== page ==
Republican lawmakers from farm states have a loud, clear message for President Donald Trump: Don’t betray the rural voters who helped elect you by blowing up the trade agreements they rely on.
If you do, they’re warning, it could cost the Republican party in the 2018 midterm elections.
Rural state lawmakers want to hear reassurance from Trump in Tuesday’s State of the Union address that he won’t abandon the North American Free Trade Agreement. But they aren’t expecting it.
The president recently said pulling out of the North American Free Trade Agreement “would be frankly a positive for this country,” a quote that sent chills through the farming economy.
“You can talk about a better trade deal and push Humpty Dumpty off the wall, but putting Humpty Dumpty back on the wall is difficult,” said Senate Agriculture Chairman Pat Roberts, a Kansas Republican who served on the Trump presidential campaign's Agricultural Advisory Committee.
“That’s the thing we want to avoid at all costs,” Roberts said. “You pull the trigger on that and you’re going to make a bad situation at farms even worse.”
Negotiators for the United States, Canada and Mexico sounded slightly more positive about the prospects for agreement on updating NAFTA after the sixth round of talks concluded Monday in Montreal. U.S. Trade Representative Robert Lighthizer told reporters he hoped “We start seeing some breakthroughs between now and the next round” of discussions, slated for late February in Mexico.
Even if Trump stays with NAFTA, however, Roberts worried that agriculture could be a lesser priority in NAFTA renegotiations or even be used as some kind of bargaining chip to get a better deal for manufacturing.
Fooling with NAFTA’s rural provisions could be politically costly. Voters who live in rural areas gave Trump a 61-34 percent advantage over Democrat Hillary Clinton in 2016, according to network exit polls. Kansans voted overwhelmingly for Trump, by 56-36 percent.
The rural vote will be a factor in some of the most competitive Senate and House elections in the country this November, including races in Missouri, Indiana and California.
Mexico and Canada are the number two and three destinations for U.S. agricultural exports, approaching a combined $40 billion in sales in 2016. Our northern and southern neighbors are particularly important markets for dairy, meat and grain grown in the United States. Sales of some key exports, however, have been slipping amid heightened competition and rising tensions between the Trump administration and the Mexican and Canadian governments.
Democrats Claire McCaskill of Missouri and Joe Donnelly of Indiana are seeking re-election in states the president won by double digits in 2016, making them some of the most vulnerable members of the Senate. Missouri ranked 13th among states in terms of agricultural sales in 2016, while Indiana was 10th, according to the U.S. Department of Agriculture.
California, alone, produces more than a third of the country’s vegetables and two-thirds of its fruits and nuts. The California Farm Bureau Federation notes that Canada is the second largest export destination for the state’s agricultural products, while Mexico is fifth.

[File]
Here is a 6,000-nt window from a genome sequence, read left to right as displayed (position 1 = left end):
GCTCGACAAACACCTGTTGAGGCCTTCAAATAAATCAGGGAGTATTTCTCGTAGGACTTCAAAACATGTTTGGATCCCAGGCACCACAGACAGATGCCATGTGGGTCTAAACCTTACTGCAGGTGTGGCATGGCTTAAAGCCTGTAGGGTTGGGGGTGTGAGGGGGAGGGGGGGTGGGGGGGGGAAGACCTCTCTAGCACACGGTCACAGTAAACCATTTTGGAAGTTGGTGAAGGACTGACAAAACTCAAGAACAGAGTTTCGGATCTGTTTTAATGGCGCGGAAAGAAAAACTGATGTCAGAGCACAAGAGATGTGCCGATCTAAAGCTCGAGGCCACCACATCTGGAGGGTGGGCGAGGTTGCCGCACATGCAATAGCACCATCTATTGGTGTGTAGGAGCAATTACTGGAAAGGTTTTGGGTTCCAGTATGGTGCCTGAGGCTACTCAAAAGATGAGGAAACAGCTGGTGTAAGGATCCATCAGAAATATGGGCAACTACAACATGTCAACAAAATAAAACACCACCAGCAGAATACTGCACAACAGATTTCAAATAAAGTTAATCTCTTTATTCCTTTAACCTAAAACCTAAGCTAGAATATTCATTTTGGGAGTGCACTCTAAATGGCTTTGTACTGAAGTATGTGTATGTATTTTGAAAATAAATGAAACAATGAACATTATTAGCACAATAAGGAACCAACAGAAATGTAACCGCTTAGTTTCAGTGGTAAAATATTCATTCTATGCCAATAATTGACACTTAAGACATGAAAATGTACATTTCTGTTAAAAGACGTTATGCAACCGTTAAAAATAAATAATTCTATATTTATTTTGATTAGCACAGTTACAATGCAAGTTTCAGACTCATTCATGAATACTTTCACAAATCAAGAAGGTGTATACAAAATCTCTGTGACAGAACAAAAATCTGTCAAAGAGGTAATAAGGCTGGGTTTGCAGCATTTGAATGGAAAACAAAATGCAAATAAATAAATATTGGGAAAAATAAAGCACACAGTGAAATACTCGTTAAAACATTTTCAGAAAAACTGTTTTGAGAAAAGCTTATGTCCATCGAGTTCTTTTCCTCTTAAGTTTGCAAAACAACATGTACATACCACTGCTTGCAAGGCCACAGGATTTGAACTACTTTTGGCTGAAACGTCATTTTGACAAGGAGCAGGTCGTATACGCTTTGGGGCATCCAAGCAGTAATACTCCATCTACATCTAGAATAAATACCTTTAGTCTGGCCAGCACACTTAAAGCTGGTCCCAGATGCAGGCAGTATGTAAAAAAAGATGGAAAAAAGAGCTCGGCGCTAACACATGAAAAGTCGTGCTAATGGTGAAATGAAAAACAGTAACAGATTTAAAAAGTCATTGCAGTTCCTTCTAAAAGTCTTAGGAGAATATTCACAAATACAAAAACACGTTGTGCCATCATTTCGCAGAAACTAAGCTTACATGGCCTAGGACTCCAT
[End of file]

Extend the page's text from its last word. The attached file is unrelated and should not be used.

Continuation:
Democrats are targeting two Republicans in the state’s San Joaquin Valley where much of that farming occurs -- Rep. Jeff Denham of Turlock and David Valadao of Hanford. Clinton won both districts in 2016, along with five others in California, making the state pivotal to Democrats’ hopes of reclaiming the House majority. Democrats need a net gain of 24 seats to win control of the chamber.
Some national Republicans are warning that withdrawal from NAFTA could cost the party control of Congress. GOP strategist Karl Rove wrote in a Wall Street Journal opinion column earlier this month that such a NAFTA move would hurt state’s farming economies “while handing Democrats the midterm elections on a silver platter.”
For some agricultural regions, though, the NAFTA issue is not as clear-cut.
“NAFTA has benefited many growers, but it has also had a negative impact on certain industries like tomatoes and asparagus,” noted Sara Neagu-Reed, California Farm Bureau Federation Federal Legislative associate.
While the agreement has been a boon to producers, it’s a concern for local labor unions, interests politicians in many areas must balance.
Industry groups broadly agree that NAFTA needs to be updated and revised, but that unilaterally pulling out would be enormously disruptive. They’ve been actively communicating that to their representatives.
Trump’s popularity with the GOP base should make Republicans wary of being too aggressive in their pro-NAFTA advocacy, said Nathan Gonzales, the editor of Inside Elections, a nonpartisan campaign newsletter.
“There is a segment of the Republican party that is now loyal to President Trump above all,” Gonzales said. While many Republicans from deep-red states and districts may be critical of the White House’s position on trade, they “cross the president at their own peril.”
Roberts has focused his pitch on the harm Trump could do to his own voters and the overall economy if he abandoned NAFTA.
“You put it on a personal basis and the people that voted for him and live in small town America and what’s at stake,” Roberts said. “Because whatever farmers and ranchers do is a catalyst for the entire economy.”